Polynesians on the rise in Sydney gang crime

Maori and Pacific Island gangs are classed as the second most serious crime problem in Sydney, second only to violent Lebanese gangs.

Police regard them as a crime scourge  because of their widespread involvement in house and car burglaries, with offenders starting as young as 14.

Their crime profile is worsening with Australia's bikie gangs recruiting Pacific Islanders to shore up numbers as Sydney's gang wars spew into suburban and city streets almost daily.

All but 10 of 32 drive-by shootings or bombings in the past six months have been linked to bike gangs.

Islanders are being targeted by newer and more violent gangs such as Notorious, formed in 2007, and chapters of the Bandidos, dominated by Middle Eastern migrants, particularly Lebanese, according to a police source.

The officer said gangs wanted Islanders for work as bouncers at their night clubs, security guards and for drug-running.

This is in addition to a long-standing recruitment of Maori into gangs though Australian police tend not to differentiate between Islanders and Maori, tagging them all as Polynesians.

The Australian Crime Commission estimates there are about 3500 outlaw bikies in Australia in 39 gangs. The number of Pacific Islanders involved is unclear.

The source said Australian police considered Polynesians who had  arrived in Sydney via New Zealand  to be the second most serious crime problem in Sydney behind Lebanese criminals.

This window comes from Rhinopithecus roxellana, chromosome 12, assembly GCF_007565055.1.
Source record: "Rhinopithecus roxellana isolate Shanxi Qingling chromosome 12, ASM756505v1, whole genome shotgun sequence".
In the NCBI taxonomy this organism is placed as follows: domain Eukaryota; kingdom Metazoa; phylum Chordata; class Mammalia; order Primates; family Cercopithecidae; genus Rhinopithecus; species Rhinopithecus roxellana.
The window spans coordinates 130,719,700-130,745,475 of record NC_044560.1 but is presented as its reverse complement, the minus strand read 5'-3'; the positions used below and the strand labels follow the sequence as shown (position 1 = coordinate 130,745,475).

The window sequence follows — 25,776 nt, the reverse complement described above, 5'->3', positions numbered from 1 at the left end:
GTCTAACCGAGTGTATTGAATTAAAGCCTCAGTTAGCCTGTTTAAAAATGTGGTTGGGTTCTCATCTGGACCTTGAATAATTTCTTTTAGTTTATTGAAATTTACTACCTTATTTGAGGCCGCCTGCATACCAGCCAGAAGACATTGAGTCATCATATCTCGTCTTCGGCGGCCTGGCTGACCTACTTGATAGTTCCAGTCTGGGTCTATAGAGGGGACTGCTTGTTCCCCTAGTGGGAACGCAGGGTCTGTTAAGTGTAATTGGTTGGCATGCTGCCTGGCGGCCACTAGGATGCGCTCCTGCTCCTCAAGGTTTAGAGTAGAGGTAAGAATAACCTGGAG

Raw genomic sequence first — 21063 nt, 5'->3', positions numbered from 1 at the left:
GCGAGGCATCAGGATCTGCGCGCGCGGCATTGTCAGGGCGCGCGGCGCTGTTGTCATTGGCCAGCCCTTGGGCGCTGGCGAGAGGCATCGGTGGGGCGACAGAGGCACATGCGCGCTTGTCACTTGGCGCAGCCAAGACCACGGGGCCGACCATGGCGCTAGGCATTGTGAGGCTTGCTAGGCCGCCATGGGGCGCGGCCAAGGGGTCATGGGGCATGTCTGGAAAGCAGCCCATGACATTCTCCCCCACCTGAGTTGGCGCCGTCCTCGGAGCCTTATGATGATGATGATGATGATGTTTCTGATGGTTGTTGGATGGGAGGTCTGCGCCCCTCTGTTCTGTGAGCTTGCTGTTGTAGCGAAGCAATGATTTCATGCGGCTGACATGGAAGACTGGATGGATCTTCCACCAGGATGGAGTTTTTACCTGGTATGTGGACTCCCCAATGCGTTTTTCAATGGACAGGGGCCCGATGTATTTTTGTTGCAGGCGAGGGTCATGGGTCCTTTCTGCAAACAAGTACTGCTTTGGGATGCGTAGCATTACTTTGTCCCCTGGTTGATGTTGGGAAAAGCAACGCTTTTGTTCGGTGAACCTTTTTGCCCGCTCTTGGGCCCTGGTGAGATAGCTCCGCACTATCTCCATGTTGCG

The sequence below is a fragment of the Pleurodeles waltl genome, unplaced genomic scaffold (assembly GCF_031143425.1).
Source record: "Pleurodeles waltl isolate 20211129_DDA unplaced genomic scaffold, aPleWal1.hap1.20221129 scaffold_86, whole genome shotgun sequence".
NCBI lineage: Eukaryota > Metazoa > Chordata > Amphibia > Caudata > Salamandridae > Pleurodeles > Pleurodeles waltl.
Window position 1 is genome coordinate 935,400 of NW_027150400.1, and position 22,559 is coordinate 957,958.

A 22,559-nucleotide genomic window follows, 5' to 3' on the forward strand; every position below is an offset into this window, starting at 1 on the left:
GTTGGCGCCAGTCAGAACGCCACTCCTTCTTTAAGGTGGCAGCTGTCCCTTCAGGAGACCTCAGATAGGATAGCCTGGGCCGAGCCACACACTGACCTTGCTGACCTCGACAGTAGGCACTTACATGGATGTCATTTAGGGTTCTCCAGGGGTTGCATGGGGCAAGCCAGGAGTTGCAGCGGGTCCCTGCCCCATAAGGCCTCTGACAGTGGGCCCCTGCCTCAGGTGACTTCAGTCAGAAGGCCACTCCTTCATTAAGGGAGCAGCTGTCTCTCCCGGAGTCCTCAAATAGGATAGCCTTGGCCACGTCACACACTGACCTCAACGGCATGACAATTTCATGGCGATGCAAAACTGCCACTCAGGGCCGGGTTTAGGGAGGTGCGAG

Some of the Island and Maori youths were second-generation residents of Australia but there were a good number whose families still lived in New Zealand, as in the case of 21-year old Maori gang member Pomare Pirini, arrested on affray charges arising from the gang fight at Sydney Airport last month, in which Hells Angel member Anthony Zervas died.

At the heart of the violence  is a struggle for control of criminal and drug-trading activity and the nightclub and prostitution industries.

Duncan McNab, a former New South Wales detective turned journalist, says the transformation of bike clubs to criminal businesses started early. He said Kings Cross-based Notorious, thought to be one of the biggest recruiters of Pacific Islanders, was run by young men in black, bullet-proof four-wheel-drive vehicles rather than on bikes.   

They were after revenue from the billion-dollar drug trade. Maori have long featured in some gangs.

Derek Wainohu, president of the Sydney chapter of Hells Angels, was stood down from his job as a crash laboratory manager at the Road Transport Authority after being linked to the fatal bashing of Anthony Zervas in the airport fight. 

Richard "Rebel Rick" Roberts, a Maori and former president of the Rebels Motorcycle Club, and his associated Gregory Carrigan were shot dead in Canberra last month. 

Roberts, 57, the father of boys aged 16 and 13, left New Zealand for Australia in 1973.

The Dominion Post